They came to see the piñata.
The piñata hung from a crane
and swayed with a swollen gut
of newspaper and paste.
They listened as the piñata creaked
like a dock in choppy waters.
They began to shout themselves to the brink.
And standing there, watching the piñata,
it seemed almost possible
to forget the search that had continued
since Christmas, was it this past
or the one before?
Parks, rivers, cupboards, drawers,
the bent light beneath their decks—
what had they found?
And standing there, the piñata swaying,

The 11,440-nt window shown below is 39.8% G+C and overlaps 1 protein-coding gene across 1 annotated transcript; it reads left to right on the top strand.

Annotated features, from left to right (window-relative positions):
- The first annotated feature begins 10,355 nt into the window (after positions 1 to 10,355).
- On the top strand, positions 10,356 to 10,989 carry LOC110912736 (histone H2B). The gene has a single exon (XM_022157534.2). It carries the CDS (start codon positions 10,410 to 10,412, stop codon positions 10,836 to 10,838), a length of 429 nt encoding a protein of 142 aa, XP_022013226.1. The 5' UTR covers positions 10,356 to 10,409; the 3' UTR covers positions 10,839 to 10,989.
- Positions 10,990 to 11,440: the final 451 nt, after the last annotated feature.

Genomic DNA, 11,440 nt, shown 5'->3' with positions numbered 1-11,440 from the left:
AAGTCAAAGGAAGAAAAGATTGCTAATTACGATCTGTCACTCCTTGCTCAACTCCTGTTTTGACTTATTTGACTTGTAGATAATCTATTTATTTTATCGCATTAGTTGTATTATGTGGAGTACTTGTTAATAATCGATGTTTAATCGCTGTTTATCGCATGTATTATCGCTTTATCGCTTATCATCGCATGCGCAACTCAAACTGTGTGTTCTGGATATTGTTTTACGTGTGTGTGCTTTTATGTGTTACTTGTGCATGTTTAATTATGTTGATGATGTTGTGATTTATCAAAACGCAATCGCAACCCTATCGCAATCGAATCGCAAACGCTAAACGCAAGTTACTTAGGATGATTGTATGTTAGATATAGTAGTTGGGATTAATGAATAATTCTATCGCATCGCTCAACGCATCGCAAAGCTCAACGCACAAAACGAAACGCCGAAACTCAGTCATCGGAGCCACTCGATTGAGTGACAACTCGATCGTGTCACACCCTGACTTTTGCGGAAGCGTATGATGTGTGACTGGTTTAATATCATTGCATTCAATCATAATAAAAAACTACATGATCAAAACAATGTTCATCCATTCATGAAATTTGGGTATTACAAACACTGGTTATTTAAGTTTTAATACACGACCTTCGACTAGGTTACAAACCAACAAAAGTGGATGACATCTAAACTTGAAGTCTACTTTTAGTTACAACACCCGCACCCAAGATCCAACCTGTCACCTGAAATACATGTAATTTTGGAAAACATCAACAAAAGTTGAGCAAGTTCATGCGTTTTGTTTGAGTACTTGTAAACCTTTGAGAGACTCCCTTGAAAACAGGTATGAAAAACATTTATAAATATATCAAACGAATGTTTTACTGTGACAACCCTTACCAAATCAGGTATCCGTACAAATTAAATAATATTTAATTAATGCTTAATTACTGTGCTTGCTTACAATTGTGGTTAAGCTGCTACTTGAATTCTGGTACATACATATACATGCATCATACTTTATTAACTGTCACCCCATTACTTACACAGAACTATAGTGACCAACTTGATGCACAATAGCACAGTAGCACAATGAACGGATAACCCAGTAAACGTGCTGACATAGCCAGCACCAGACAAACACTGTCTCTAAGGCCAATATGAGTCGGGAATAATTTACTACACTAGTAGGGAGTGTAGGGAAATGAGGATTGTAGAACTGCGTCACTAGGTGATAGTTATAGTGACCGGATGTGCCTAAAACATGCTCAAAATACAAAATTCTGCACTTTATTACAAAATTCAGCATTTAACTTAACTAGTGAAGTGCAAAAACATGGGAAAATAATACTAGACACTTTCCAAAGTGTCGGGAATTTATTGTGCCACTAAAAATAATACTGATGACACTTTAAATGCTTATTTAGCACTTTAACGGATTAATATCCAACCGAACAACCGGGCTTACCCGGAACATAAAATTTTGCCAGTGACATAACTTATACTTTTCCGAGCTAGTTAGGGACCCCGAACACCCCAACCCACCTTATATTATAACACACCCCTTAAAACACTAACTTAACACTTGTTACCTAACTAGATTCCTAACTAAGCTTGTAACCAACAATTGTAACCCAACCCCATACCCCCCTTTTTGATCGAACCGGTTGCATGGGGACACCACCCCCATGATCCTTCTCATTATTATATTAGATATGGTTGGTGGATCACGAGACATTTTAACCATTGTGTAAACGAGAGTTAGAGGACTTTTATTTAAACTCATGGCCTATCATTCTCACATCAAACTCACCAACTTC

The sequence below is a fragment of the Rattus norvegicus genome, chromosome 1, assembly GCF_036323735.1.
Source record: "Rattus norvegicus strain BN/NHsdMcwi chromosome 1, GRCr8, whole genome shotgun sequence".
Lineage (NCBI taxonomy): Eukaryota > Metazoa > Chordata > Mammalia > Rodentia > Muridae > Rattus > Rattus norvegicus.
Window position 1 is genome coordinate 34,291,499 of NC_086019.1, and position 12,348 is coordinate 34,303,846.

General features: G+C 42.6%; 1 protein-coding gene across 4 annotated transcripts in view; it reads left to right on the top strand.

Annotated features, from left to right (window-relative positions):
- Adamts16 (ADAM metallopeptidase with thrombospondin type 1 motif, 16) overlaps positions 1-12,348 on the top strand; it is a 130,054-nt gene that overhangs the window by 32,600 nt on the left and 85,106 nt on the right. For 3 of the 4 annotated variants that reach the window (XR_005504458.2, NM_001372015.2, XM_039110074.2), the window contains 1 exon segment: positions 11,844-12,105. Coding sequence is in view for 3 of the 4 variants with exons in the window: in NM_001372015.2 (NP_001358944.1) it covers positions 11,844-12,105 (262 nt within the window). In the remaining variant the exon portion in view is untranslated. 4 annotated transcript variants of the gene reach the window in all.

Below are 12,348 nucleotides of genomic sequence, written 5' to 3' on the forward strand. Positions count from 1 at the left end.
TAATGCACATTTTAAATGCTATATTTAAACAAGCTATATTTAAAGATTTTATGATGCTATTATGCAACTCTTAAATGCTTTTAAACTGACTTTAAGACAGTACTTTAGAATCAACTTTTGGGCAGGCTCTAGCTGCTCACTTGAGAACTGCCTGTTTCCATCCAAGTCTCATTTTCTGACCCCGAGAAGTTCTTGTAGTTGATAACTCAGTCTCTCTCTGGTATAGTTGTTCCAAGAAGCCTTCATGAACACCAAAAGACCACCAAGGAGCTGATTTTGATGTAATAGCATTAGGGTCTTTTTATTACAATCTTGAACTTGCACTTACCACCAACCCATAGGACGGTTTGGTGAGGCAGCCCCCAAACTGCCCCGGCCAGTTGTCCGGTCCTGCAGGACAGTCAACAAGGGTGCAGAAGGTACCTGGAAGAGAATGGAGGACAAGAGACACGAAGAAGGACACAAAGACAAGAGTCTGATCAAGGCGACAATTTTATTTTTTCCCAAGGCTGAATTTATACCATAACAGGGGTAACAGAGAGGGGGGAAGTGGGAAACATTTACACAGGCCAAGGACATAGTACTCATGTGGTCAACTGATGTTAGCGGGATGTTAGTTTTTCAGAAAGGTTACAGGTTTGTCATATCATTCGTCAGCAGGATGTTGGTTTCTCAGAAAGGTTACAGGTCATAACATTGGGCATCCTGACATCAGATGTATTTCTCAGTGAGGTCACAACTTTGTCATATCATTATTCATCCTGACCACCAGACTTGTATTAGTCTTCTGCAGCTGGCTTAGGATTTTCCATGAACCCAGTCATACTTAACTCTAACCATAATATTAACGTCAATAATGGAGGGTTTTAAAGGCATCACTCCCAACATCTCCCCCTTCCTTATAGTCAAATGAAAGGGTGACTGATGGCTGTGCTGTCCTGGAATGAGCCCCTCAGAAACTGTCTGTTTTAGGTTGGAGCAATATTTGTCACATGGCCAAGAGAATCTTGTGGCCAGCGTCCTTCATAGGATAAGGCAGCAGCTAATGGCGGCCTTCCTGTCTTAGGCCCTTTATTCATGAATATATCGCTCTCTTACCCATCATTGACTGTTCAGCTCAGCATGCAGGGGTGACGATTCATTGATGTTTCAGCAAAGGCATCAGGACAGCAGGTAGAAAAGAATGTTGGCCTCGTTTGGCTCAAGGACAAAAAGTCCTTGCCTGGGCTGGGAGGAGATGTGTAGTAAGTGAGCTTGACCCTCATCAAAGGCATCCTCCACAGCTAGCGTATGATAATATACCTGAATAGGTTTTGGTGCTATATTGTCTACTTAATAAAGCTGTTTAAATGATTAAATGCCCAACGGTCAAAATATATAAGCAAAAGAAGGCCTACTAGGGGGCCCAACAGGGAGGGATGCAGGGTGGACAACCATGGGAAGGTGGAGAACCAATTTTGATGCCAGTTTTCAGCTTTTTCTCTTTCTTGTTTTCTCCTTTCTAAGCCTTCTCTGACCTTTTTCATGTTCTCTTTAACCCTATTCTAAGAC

they were gathered and ready
with hammers, bats, knives, and chains
to smash and tear until the piñata’s shanks
could be nipped by dogs.
Though when the first seam split,
some resorted to doubling over
and pawing the grass.
While others continued taking swings,
the halved ones moved with new insistence,
their hands sweeping over the ground
like visible winds.

Jeff Latosik published his second collection, Safely Home Pacific Western, in March 2015.

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